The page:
The tough part about getting a kid to act as an avatar for an adult—especially a famous, vilified adult (icon)—is to get the kid to “get it.” Franklin must’ve been barely ten when he got slated as Robert Allen the wandering Woody Guthrie acolyte minstrel. The wounded confidence he dragged along was admirable, interesting. Here’s a kid who was perilously close to Culkin territory. Instead he turned cute into troubling. Sure, at some point in our youth we’d all love to run away and join the circus. Franklin’s Woody is the circus, and with precious little treacle sticking to anything. The kid’s slick and slippery, and once you think you’ve figured out his MO (which may or may not be miles from becoming a famous folk singer), he turns on you. Well, rather the writers did. But still, with Franklin as our guide young Dylan became all the more palpable. Not bad for some snot-nosed whelp.

The late Ledger. The pinion. Maybe the reason that There got more press than it may have earned. Now I’m not gonna deny that Ledger was a talented actor who over a relatively short career evolved from a pretty face to a grotesque, Oscar-winnig face. That and a shepherd having a crisis with his sexuality, having a tough time looking that face in the mirror. Yeah, so from 10 Things I Hate About You to Brokeback Mountain, Ledger sharpened his claws right quick, and became a swift and beloved cinema icon.

Which is rather appropriate, if not prescient that his portrayal of the hard-nosed—yet with a fluffy, pretty boy CV—Robbie Clark (a semi-tragic figure within his own career). Clark represents Dylan in his reluctant fame phase. Clark’s career prior to Grain Of Sand is akin to Dylan’s post-folkie route. Here we get introspection of a reluctant kind. Clark is assured in his talent, and now has a project to prove his mettle. Sure, the talent’s intact, but the youthful recklessness is not. Nothing more potent for implosion than a fragile ego paired with a need to please, even (if not especially) if only for yourself.

Ledger’s Clark/Dylan persona cleanly demonstrated not only Heath’s gradually, workaday climb from pretty face to serious actor with mass appeal still in check. Clark’s career follows the same track, mirroring Dylan’s post The Times They Are A-Changin’ albums; your fans want you to stretch (only on their terms. Refer to the Jude Quinn segment…later), to see more talent down deep. Casting Ledger as Clark was a stroke of brilliance, and not just for his rugged, postmodern James Dean, self-effacing (at first) performance. The guy had quite a bit to draw from and plunk at the table.

The Clark chapter had many parallels not only with Dylan’s nascent fame, but also Ledger’s career in microcosm. Wouldn’t be surprised if There‘s casting director enlisted Ledger not just for his acting chops but also the slow burn tumult of his private life. And when you’re a big deal star—being it movie or music—it gets harder and harder to keep one apart from the other, even though there is always spillage. Good thing social media didn’t exist when Dylan was just on his feet. Would’ve been burned at the stake for the stunt he pulled at Newport (again, Quinn segment…still later).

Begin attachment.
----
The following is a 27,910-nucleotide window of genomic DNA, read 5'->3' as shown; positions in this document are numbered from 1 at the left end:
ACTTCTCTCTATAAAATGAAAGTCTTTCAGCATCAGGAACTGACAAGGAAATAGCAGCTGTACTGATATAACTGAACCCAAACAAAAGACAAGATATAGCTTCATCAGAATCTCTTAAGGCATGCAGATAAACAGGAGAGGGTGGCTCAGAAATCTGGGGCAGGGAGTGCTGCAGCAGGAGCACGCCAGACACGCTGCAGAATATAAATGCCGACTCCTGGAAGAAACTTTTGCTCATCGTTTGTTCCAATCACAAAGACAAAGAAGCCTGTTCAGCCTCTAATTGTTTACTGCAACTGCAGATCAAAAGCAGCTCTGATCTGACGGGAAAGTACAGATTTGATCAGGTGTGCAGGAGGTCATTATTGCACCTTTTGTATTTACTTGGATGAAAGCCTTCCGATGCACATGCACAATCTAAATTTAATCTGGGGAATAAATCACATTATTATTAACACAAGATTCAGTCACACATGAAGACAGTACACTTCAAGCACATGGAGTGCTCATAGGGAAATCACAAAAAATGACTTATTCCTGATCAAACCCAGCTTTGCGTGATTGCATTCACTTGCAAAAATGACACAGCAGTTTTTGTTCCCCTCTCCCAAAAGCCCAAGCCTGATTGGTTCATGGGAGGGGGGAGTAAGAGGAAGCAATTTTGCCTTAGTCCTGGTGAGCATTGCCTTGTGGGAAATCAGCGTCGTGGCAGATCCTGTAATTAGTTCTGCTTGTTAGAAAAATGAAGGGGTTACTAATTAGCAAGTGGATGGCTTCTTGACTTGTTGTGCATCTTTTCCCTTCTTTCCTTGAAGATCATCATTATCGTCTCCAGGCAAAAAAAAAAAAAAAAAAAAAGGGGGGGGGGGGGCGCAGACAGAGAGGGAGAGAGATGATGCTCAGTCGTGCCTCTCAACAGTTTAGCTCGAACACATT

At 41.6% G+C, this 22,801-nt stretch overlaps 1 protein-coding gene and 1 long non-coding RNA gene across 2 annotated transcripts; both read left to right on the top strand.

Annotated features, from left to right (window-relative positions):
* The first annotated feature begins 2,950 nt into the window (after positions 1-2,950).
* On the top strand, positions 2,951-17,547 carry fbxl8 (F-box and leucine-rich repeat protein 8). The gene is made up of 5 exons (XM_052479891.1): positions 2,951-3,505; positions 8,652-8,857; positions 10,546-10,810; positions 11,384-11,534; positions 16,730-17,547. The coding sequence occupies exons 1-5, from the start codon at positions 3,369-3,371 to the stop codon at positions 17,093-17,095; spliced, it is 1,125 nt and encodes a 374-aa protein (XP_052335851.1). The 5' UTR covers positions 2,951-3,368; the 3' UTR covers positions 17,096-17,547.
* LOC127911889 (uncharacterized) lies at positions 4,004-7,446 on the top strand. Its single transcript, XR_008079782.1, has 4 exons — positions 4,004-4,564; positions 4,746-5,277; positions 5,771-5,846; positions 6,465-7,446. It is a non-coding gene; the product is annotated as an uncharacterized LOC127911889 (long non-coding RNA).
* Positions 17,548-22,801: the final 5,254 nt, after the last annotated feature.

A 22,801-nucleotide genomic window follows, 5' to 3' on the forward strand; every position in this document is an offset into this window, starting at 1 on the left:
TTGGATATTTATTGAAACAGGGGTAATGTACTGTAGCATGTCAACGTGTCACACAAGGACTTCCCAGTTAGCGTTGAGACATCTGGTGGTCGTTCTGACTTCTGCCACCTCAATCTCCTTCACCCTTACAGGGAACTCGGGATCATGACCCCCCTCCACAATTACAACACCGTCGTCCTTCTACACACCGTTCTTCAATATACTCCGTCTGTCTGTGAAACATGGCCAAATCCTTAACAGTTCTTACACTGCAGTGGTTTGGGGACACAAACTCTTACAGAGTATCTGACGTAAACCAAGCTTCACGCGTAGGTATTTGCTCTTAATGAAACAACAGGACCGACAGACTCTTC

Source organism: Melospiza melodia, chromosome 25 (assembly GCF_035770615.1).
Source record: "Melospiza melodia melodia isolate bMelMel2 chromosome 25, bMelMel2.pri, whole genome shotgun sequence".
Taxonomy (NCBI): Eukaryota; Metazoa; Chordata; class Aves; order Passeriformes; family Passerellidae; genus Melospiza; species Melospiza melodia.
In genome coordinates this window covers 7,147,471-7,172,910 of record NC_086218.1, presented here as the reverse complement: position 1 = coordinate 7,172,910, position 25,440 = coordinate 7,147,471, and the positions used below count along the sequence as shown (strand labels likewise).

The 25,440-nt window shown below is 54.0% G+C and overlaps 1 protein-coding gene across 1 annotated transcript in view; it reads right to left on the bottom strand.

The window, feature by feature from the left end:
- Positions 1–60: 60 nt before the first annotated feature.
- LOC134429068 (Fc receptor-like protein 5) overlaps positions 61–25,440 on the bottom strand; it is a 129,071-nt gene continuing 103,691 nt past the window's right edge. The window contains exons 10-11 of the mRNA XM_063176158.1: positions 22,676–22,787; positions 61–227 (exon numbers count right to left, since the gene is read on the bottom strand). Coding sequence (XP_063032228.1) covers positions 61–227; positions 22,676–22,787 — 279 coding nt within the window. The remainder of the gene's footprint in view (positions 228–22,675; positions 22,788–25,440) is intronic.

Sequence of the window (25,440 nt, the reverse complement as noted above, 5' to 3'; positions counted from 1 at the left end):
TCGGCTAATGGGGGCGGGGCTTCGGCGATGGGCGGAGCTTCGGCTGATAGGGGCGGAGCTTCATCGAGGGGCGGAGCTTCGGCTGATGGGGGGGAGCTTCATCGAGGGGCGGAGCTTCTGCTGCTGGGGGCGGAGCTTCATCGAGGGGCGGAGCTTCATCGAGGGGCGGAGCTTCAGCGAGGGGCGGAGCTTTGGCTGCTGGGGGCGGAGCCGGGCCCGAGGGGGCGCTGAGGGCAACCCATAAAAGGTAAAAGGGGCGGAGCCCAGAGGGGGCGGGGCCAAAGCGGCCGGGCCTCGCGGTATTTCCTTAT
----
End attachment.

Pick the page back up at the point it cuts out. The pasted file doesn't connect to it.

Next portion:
And it’s virtually impossible if you’re a fan of either artist to sniff out the trouble waiting around the corner with Clark. There are indeed parallels (perhaps too many to be close for comfort) with not only Dylan’s life at that point but Ledger’s also. Granted each chapter of There is following a continuum, just not in a linear progression. We bounce back and forth between Robbie’s life along with the rest of the players, but thanks to/blame the timing, what starts Robbie’s story as an innocent courting of Claire devolves into so much fragility and alienation that ultimately undoes the relationship.

Gainesbourg was a find, despite being established. I know nothing about the beginning, flowering, decaying, undoing of Dylan’s marriage to his wife, Sara (bet it wasn’t fun), but Gainesbourg’s Claire was great channeling the almost cliched willowy artiste trying to make her mark in The Big City. Clark by extension was too. Sure, everything starts all puppies dogs and ice cream like, but with the lure of stardom comes the fractures. Who do you truly value? Your loved ones? Your agent? You? One can only wonder again with the casting director’s choice that Ledger’s very public, very ugly separation from Michelle Williams might’ve had a hand in getting him the part, as well as stoking the fire of a greedy, fan audience. Maybe, then again Ledger’s and William’s couple hood had unraveled during the filming of Brokeback Mountain. You know, the high profile gay love pic which had Ledger play against Williams as his disassociated wife (and was it a coinkydink that Williams floated around this merry-go-round)? Synchronicity. That real life/behind the scenes/reflective narrative seems a tad too juicy to be coincidence.

Which is why we can thank Claire. Gainsbrough really was a find. Although There somewhat descends into the rock and roll cliche of fame and hard-living paired against ignoring personal relationships and loved ones (that and our avatar quickly becomes mister good time charlie too fast, too soon), Claire keeps it aloft and in perspective. C’mon, even if you’re not a Dylan scholar, you’re well-versed in the whole rise and fall of fame bullsh*t ride. Even with the angular There, you see it coming light-years away. Claire’s eventual brittleness after the time with Robbie—the rising star, raising a family, her stagnant art career, etc—is us, the audience, witnessing promise and power quickly but still politely descend into dysfunction. All the while Gainsbrough is our charioteer. Sure, the whole Clark chapter is Ledger’s all the way, but you need to have a vital foil to balance (or tip) the scales. Our Claire is Patti Smith minus the balls, recording career and a demand to fully grasp the collapse of everything as Robbie the star becomes Robbie the actor. Such invulnerability demands a chink in the armor, so thank you Gainsbourg.